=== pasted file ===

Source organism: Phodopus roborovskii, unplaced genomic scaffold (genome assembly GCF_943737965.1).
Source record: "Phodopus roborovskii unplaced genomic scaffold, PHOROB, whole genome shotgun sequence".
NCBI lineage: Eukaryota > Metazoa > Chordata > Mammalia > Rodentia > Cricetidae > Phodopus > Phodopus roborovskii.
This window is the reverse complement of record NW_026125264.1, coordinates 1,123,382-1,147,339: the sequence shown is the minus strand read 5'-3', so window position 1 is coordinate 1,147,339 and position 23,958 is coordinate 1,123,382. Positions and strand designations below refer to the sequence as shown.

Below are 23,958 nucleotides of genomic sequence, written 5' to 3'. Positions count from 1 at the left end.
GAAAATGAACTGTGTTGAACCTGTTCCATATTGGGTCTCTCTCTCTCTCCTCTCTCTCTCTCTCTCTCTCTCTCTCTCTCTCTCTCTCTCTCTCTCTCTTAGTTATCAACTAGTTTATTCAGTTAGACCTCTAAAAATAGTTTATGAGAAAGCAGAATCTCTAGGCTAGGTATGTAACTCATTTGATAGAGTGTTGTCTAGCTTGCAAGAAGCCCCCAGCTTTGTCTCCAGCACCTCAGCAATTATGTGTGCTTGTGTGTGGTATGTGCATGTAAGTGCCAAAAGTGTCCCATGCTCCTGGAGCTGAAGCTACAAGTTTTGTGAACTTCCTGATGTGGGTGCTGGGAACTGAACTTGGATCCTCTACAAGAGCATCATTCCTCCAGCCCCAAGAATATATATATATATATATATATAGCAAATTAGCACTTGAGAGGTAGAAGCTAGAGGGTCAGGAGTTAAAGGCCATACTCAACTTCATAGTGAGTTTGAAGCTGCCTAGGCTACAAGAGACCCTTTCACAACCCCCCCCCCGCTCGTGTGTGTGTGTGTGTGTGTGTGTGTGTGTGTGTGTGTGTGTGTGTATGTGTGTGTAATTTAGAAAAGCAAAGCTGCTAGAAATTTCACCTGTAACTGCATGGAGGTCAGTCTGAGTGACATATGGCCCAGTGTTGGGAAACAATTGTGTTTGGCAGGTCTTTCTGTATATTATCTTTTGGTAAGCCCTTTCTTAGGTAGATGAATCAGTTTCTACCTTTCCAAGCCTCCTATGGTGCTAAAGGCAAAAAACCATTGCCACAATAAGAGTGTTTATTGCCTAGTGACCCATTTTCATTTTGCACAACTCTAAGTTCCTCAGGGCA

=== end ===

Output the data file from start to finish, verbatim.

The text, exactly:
Source organism: Phodopus roborovskii, unplaced genomic scaffold (genome assembly GCF_943737965.1).
Source record: "Phodopus roborovskii unplaced genomic scaffold, PHOROB, whole genome shotgun sequence".
NCBI lineage: Eukaryota > Metazoa > Chordata > Mammalia > Rodentia > Cricetidae > Phodopus > Phodopus roborovskii.
This window is the reverse complement of record NW_026125264.1, coordinates 1,123,382-1,147,339: the sequence shown is the minus strand read 5'-3', so window position 1 is coordinate 1,147,339 and position 23,958 is coordinate 1,123,382. Positions and strand designations below refer to the sequence as shown.

Below are 23,958 nucleotides of genomic sequence, written 5' to 3'. Positions count from 1 at the left end.
GAAAATGAACTGTGTTGAACCTGTTCCATATTGGGTCTCTCTCTCTCTCCTCTCTCTCTCTCTCTCTCTCTCTCTCTCTCTCTCTCTCTCTCTCTCTCTTAGTTATCAACTAGTTTATTCAGTTAGACCTCTAAAAATAGTTTATGAGAAAGCAGAATCTCTAGGCTAGGTATGTAACTCATTTGATAGAGTGTTGTCTAGCTTGCAAGAAGCCCCCAGCTTTGTCTCCAGCACCTCAGCAATTATGTGTGCTTGTGTGTGGTATGTGCATGTAAGTGCCAAAAGTGTCCCATGCTCCTGGAGCTGAAGCTACAAGTTTTGTGAACTTCCTGATGTGGGTGCTGGGAACTGAACTTGGATCCTCTACAAGAGCATCATTCCTCCAGCCCCAAGAATATATATATATATATATATATAGCAAATTAGCACTTGAGAGGTAGAAGCTAGAGGGTCAGGAGTTAAAGGCCATACTCAACTTCATAGTGAGTTTGAAGCTGCCTAGGCTACAAGAGACCCTTTCACAACCCCCCCCCCGCTCGTGTGTGTGTGTGTGTGTGTGTGTGTGTGTGTGTGTGTGTGTGTGTATGTGTGTGTAATTTAGAAAAGCAAAGCTGCTAGAAATTTCACCTGTAACTGCATGGAGGTCAGTCTGAGTGACATATGGCCCAGTGTTGGGAAACAATTGTGTTTGGCAGGTCTTTCTGTATATTATCTTTTGGTAAGCCCTTTCTTAGGTAGATGAATCAGTTTCTACCTTTCCAAGCCTCCTATGGTGCTAAAGGCAAAAAACCATTGCCACAATAAGAGTGTTTATTGCCTAGTGACCCATTTTCATTTTGCACAACTCTAAGTTCCTCAGGGCA